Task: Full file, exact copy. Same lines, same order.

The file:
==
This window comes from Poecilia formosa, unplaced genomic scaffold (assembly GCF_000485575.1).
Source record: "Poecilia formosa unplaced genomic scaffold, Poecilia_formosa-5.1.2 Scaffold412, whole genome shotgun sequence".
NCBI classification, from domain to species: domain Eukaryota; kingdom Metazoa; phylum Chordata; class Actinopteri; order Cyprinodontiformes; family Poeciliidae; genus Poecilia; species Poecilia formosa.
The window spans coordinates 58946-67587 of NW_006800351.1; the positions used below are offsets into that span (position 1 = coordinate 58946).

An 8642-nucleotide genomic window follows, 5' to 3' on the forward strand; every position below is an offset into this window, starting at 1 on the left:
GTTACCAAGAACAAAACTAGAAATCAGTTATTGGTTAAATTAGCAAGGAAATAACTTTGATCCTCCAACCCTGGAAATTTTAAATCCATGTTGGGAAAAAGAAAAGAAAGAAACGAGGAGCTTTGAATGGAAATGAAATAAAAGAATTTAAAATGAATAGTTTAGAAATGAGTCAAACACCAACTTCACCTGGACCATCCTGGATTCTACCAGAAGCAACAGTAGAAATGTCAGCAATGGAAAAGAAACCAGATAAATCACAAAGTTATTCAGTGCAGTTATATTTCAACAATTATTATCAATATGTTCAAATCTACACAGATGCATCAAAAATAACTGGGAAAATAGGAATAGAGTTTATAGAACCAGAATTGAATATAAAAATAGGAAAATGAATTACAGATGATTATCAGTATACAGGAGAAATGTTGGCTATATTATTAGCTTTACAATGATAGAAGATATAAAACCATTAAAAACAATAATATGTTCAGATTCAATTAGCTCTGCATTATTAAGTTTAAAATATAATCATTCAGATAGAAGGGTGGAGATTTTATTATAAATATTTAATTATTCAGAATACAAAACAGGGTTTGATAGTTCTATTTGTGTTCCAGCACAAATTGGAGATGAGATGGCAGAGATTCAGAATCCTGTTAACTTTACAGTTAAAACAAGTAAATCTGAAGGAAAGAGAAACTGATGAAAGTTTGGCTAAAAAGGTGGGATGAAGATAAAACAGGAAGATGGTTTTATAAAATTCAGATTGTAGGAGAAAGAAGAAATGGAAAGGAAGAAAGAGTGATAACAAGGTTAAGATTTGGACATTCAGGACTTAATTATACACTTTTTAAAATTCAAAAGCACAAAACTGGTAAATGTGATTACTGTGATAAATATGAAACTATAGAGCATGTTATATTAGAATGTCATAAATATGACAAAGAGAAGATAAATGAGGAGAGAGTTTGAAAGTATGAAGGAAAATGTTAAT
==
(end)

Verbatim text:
This window comes from Poecilia formosa, unplaced genomic scaffold (assembly GCF_000485575.1).
Source record: "Poecilia formosa unplaced genomic scaffold, Poecilia_formosa-5.1.2 Scaffold412, whole genome shotgun sequence".
NCBI classification, from domain to species: domain Eukaryota; kingdom Metazoa; phylum Chordata; class Actinopteri; order Cyprinodontiformes; family Poeciliidae; genus Poecilia; species Poecilia formosa.
The window spans coordinates 58946-67587 of NW_006800351.1; the positions used below are offsets into that span (position 1 = coordinate 58946).

An 8642-nucleotide genomic window follows, 5' to 3' on the forward strand; every position below is an offset into this window, starting at 1 on the left:
GTTACCAAGAACAAAACTAGAAATCAGTTATTGGTTAAATTAGCAAGGAAATAACTTTGATCCTCCAACCCTGGAAATTTTAAATCCATGTTGGGAAAAAGAAAAGAAAGAAACGAGGAGCTTTGAATGGAAATGAAATAAAAGAATTTAAAATGAATAGTTTAGAAATGAGTCAAACACCAACTTCACCTGGACCATCCTGGATTCTACCAGAAGCAACAGTAGAAATGTCAGCAATGGAAAAGAAACCAGATAAATCACAAAGTTATTCAGTGCAGTTATATTTCAACAATTATTATCAATATGTTCAAATCTACACAGATGCATCAAAAATAACTGGGAAAATAGGAATAGAGTTTATAGAACCAGAATTGAATATAAAAATAGGAAAATGAATTACAGATGATTATCAGTATACAGGAGAAATGTTGGCTATATTATTAGCTTTACAATGATAGAAGATATAAAACCATTAAAAACAATAATATGTTCAGATTCAATTAGCTCTGCATTATTAAGTTTAAAATATAATCATTCAGATAGAAGGGTGGAGATTTTATTATAAATATTTAATTATTCAGAATACAAAACAGGGTTTGATAGTTCTATTTGTGTTCCAGCACAAATTGGAGATGAGATGGCAGAGATTCAGAATCCTGTTAACTTTACAGTTAAAACAAGTAAATCTGAAGGAAAGAGAAACTGATGAAAGTTTGGCTAAAAAGGTGGGATGAAGATAAAACAGGAAGATGGTTTTATAAAATTCAGATTGTAGGAGAAAGAAGAAATGGAAAGGAAGAAAGAGTGATAACAAGGTTAAGATTTGGACATTCAGGACTTAATTATACACTTTTTAAAATTCAAAAGCACAAAACTGGTAAATGTGATTACTGTGATAAATATGAAACTATAGAGCATGTTATATTAGAATGTCATAAATATGACAAAGAGAAGATAAATGAGGAGAGAGTTTGAAAGTATGAAGGAAAATGTTAAT